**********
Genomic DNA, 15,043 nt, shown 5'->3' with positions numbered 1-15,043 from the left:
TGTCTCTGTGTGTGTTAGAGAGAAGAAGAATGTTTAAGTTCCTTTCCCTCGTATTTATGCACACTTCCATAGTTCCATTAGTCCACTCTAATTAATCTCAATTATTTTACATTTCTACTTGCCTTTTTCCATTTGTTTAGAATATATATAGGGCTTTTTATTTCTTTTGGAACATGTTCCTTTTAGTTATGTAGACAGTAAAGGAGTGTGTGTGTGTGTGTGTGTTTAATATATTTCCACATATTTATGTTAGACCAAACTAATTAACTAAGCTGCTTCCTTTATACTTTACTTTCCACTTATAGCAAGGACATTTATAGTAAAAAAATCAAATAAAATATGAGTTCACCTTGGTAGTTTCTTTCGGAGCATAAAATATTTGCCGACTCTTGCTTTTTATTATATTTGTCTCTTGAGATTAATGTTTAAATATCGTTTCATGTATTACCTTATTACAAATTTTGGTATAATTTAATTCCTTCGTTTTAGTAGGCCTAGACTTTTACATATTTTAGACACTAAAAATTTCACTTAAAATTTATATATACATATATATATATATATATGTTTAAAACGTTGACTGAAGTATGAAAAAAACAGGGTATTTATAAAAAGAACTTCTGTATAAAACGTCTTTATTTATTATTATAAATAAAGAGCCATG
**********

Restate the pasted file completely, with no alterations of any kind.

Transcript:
Genomic DNA, 15,043 nt, shown 5'->3' with positions numbered 1-15,043 from the left:
TGTCTCTGTGTGTGTTAGAGAGAAGAAGAATGTTTAAGTTCCTTTCCCTCGTATTTATGCACACTTCCATAGTTCCATTAGTCCACTCTAATTAATCTCAATTATTTTACATTTCTACTTGCCTTTTTCCATTTGTTTAGAATATATATAGGGCTTTTTATTTCTTTTGGAACATGTTCCTTTTAGTTATGTAGACAGTAAAGGAGTGTGTGTGTGTGTGTGTGTTTAATATATTTCCACATATTTATGTTAGACCAAACTAATTAACTAAGCTGCTTCCTTTATACTTTACTTTCCACTTATAGCAAGGACATTTATAGTAAAAAAATCAAATAAAATATGAGTTCACCTTGGTAGTTTCTTTCGGAGCATAAAATATTTGCCGACTCTTGCTTTTTATTATATTTGTCTCTTGAGATTAATGTTTAAATATCGTTTCATGTATTACCTTATTACAAATTTTGGTATAATTTAATTCCTTCGTTTTAGTAGGCCTAGACTTTTACATATTTTAGACACTAAAAATTTCACTTAAAATTTATATATACATATATATATATATATATGTTTAAAACGTTGACTGAAGTATGAAAAAAACAGGGTATTTATAAAAAGAACTTCTGTATAAAACGTCTTTATTTATTATTATAAATAAAGAGCCATG